Field Lessons in HVAC Physics, Physiology, and Psychology

If you go out and operate a building for a while, you will
soon discover that human physiology and psychology are inextricably
interwoven with the design, construction, commissioning, and
operation of its HVAC systems. At their
most fundamental level, HVAC systems are real time science
experiments in applied physics; hardware moves, fluids flow,
temperatures and pressures change, and occasionally, things fail to
work as intended or simply fail. But, interestingly enough, HVAC
systems are also real time experiments in physiology and psychology
and, like any other science experiment, they have their share of
successes and failures in these arenas as well.

Physiology is there
because at their core, the systems we develop and operate are
intended to provide comfort and safety for the building’s
occupants; i.e. the are intended to provide an environment that
supports the “functions and activities of life or of living
matter”.

Psychology has a big
role to play too. When I teach, I often reference an old joke I
once heard that asks:

      How many psychiatrists does
it take to change a light bulb?

The answer is:

      Only one, but the light bulb
has to want to change.

In my experience, for a building and its systems to succeed at
their intended function, everybody has to be dedicated to that
goal.  And the word everybody encompasses a pretty large body
of humanity; from the design team to the construction team to the
operating team, with the owner and building occupants closing the
circle.  The goals of the design team are typically set by the
needs of the owner and occupants, and the project will only be
successful if in the end, those goals and needs are met. 

The path between the beginning and the end has its foundation
laid not only on sound engineering principles, but also on using
those principles to meet the physiological and practical needs of
the occupants.  Herding all of the cats down the road to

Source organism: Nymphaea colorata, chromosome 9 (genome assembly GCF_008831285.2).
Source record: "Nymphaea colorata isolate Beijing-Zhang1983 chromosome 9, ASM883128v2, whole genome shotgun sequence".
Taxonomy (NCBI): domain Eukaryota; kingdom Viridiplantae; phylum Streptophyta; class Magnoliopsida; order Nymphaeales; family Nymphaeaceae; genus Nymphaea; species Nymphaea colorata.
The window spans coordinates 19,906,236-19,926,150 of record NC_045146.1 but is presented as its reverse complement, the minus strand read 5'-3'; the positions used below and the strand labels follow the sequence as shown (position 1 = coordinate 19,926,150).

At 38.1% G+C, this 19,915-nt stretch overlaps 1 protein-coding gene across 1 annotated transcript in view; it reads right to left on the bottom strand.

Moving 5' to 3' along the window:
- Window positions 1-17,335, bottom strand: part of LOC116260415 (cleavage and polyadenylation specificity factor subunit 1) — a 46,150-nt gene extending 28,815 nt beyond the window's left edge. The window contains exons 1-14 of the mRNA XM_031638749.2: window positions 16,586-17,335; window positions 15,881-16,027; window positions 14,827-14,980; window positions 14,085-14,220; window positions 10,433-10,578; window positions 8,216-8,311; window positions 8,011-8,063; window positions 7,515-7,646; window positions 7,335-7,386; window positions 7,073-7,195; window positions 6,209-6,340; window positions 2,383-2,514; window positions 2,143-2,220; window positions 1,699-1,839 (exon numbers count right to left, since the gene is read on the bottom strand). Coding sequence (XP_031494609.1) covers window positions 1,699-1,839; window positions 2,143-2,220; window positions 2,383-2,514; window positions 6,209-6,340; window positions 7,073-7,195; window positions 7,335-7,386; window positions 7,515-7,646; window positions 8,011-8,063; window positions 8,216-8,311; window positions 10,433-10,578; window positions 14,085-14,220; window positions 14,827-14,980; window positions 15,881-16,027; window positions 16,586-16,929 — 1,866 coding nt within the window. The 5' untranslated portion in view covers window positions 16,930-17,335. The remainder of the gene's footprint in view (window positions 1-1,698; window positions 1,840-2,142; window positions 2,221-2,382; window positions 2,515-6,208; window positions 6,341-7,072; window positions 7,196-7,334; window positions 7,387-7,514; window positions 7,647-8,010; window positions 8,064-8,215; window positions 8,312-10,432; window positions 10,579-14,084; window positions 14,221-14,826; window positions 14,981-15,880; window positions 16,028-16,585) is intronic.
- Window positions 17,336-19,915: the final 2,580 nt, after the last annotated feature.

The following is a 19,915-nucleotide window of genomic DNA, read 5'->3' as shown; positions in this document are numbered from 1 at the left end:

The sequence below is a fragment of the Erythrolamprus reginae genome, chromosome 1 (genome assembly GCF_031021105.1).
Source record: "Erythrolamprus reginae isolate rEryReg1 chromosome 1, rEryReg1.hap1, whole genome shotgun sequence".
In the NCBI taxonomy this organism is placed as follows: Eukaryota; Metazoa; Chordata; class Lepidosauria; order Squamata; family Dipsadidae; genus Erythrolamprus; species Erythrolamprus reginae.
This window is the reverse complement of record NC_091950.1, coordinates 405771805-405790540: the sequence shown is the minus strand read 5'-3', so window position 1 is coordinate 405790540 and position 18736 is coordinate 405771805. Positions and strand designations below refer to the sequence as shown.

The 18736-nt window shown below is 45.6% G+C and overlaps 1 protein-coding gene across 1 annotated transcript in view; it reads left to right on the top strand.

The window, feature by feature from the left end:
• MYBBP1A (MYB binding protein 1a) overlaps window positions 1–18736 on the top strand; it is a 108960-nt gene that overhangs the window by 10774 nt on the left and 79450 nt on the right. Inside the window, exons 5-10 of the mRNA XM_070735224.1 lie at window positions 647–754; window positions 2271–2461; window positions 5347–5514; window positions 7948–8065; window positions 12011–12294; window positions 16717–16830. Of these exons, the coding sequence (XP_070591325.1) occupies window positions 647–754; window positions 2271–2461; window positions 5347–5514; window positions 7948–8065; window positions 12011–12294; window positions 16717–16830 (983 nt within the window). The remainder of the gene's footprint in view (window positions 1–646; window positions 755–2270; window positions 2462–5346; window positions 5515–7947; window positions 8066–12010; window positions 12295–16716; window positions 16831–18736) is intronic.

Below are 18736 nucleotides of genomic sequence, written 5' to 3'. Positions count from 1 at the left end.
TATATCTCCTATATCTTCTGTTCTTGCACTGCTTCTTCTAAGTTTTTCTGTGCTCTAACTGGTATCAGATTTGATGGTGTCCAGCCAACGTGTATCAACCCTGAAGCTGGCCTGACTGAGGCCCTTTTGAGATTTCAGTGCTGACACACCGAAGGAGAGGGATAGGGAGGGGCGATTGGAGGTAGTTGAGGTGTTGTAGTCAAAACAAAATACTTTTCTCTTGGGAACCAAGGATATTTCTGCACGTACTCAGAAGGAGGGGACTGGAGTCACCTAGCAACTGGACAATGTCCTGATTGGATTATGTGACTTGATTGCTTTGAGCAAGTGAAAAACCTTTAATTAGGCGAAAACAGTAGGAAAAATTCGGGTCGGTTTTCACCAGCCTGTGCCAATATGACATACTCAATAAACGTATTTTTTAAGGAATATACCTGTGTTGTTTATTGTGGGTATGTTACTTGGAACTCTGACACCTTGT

success requires applied psychology – the “science of mind and
behavior” – in addition to the practical knowledge associated with
fabricating structures and systems.

By its nature, my occupation as a commissioning engineer takes
me out into the field a lot. As a result, I am presented with a lot
of lessons, some of which can be sobering,
some of which can be
amusing
, and all of which involve more than engineering
principles. Every week, I learn something new:

  • Diagnosing a problem may reveal a phenomenon I have not
    encountered before or deepen my understanding of something I am
    already familiar with.
  • Answering a question from an attendee at a lecture or training
    session may raise questions of its own and send me off to discover
    answers and resources.
  • Resolving a problem may expose me to “people problems” that
    require “people skills” that I have not called on before if I am to
    succeed.

Ultimately, I think it’s the interwoven nature of the
business – the mingling of engineering dynamics with human dynamics
– that makes it so interesting and challenging.  Towards that
end, I hope to share these experiences with you in this blog by
opening the door not only to the things I’m learning out there in
the field each week but also the door to the things you are
learning.  By sharing lessons, insights, and resources with
each other, we can open the doors to discussion and greater
understanding and all learn something; especially “yours truly” who
until a couple of months ago though a blog was a sort of swampy
area in northern Scotland.

Check back in a few days and I’ll share something I
learned recently about damper performance where theory didn’t match
reality in a test I performed with several colleagues at the
Pacific Energy
Center
.

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3 Responses to Field Lessons in HVAC Physics, Physiology, and Psychology

  1. Welcome, David! As busy are you are commissioning complex buildings
    and systems and training so many professionals in the field, we
    greatly appreciate your taking the time to share your wealth of
    knowledge and experience.

  2. Facilities Managers are often faced with the task of putting a
    building on “idle” for unknown lengths of time. What wisdom can you
    share with us on the best RCx approach for this situation?

  3. Hi Virginia, That’s a good question, and I’ve had some experience
    at that when I helped idle the silicon wafer clean room facility
    that I worked at in the late 1990’s. I’ll start a new post and
    explore the topic as soon as I get through the current string on
    the economizer damper tests at the Pacific Energy Center. Thanks
    for commenting. David

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